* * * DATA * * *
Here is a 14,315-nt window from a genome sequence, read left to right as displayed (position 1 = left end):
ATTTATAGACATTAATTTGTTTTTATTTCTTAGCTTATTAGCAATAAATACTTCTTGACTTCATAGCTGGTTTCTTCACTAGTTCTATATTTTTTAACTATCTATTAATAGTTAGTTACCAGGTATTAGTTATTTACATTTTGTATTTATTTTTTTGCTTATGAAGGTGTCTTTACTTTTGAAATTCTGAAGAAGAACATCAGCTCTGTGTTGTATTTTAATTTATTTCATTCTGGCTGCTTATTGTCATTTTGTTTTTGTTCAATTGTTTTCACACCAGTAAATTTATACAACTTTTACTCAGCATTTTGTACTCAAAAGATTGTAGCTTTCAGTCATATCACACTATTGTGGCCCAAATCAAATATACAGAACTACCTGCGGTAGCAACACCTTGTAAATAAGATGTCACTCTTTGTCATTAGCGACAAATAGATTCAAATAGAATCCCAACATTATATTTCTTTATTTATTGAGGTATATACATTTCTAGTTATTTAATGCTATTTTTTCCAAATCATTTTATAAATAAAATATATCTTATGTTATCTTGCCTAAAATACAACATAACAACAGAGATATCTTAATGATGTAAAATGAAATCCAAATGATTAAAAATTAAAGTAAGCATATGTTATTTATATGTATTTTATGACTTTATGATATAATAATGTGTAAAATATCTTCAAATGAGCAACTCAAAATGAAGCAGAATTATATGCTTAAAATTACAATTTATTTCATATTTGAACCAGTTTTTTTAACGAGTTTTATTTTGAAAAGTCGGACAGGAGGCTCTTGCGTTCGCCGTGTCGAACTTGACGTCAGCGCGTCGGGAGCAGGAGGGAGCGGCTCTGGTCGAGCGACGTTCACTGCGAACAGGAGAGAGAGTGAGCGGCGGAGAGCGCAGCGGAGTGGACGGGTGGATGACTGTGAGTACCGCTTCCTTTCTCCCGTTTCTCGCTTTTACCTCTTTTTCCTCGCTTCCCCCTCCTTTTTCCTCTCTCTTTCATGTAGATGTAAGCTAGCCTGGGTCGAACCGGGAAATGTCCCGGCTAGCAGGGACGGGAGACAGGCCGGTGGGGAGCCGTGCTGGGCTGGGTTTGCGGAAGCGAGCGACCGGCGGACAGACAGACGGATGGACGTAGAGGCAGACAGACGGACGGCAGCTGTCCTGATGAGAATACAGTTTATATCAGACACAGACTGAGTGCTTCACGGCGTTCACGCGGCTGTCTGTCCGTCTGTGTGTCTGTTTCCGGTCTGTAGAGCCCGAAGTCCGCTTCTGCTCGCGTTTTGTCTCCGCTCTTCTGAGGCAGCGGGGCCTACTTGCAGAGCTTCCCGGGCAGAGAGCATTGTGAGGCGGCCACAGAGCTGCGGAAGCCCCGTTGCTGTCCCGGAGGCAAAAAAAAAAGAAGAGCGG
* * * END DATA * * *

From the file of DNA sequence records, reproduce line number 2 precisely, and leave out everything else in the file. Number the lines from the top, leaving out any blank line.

ATTTATAGACATTAATTTGTTTTTATTTCTTAGCTTATTAGCAATAAATACTTCTTGACTTCATAGCTGGTTTCTTCACTAGTTCTATATTTTTTAACTATCTATTAATAGTTAGTTACCAGGTATTAGTTATTTACATTTTGTATTTATTTTTTTGCTTATGAAGGTGTCTTTACTTTTGAAATTCTGAAGAAGAACATCAGCTCTGTGTTGTATTTTAATTTATTTCATTCTGGCTGCTTATTGTCATTTTGTTTTTGTTCAATTGTTTTCACACCAGTAAATTTATACAACTTTTACTCAGCATTTTGTACTCAAAAGATTGTAGCTTTCAGTCATATCACACTATTGTGGCCCAAATCAAATATACAGAACTACCTGCGGTAGCAACACCTTGTAAATAAGATGTCACTCTTTGTCATTAGCGACAAATAGATTCAAATAGAATCCCAACATTATATTTCTTTATTTATTGAGGTATATACATTTCTAGTTATTTAATGCTATTTTTTCCAAATCATTTTATAAATAAAATATATCTTATGTTATCTTGCCTAAAATACAACATAACAACAGAGATATCTTAATGATGTAAAATGAAATCCAAATGATTAAAAATTAAAGTAAGCATATGTTATTTATATGTATTTTATGACTTTATGATATAATAATGTGTAAAATATCTTCAAATGAGCAACTCAAAATGAAGCAGAATTATATGCTTAAAATTACAATTTATTTCATATTTGAACCAGTTTTTTTAACGAGTTTTATTTTGAAAAGTCGGACAGGAGGCTCTTGCGTTCGCCGTGTCGAACTTGACGTCAGCGCGTCGGGAGCAGGAGGGAGCGGCTCTGGTCGAGCGACGTTCACTGCGAACAGGAGAGAGAGTGAGCGGCGGAGAGCGCAGCGGAGTGGACGGGTGGATGACTGTGAGTACCGCTTCCTTTCTCCCGTTTCTCGCTTTTACCTCTTTTTCCTCGCTTCCCCCTCCTTTTTCCTCTCTCTTTCATGTAGATGTAAGCTAGCCTGGGTCGAACCGGGAAATGTCCCGGCTAGCAGGGACGGGAGACAGGCCGGTGGGGAGCCGTGCTGGGCTGGGTTTGCGGAAGCGAGCGACCGGCGGACAGACAGACGGATGGACGTAGAGGCAGACAGACGGACGGCAGCTGTCCTGATGAGAATACAGTTTATATCAGACACAGACTGAGTGCTTCACGGCGTTCACGCGGCTGTCTGTCCGTCTGTGTGTCTGTTTCCGGTCTGTAGAGCCCGAAGTCCGCTTCTGCTCGCGTTTTGTCTCCGCTCTTCTGAGGCAGCGGGGCCTACTTGCAGAGCTTCCCGGGCAGAGAGCATTGTGAGGCGGCCACAGAGCTGCGGAAGCCCCGTTGCTGTCCCGGAGGCAAAAAAAAAAGAAGAGCGG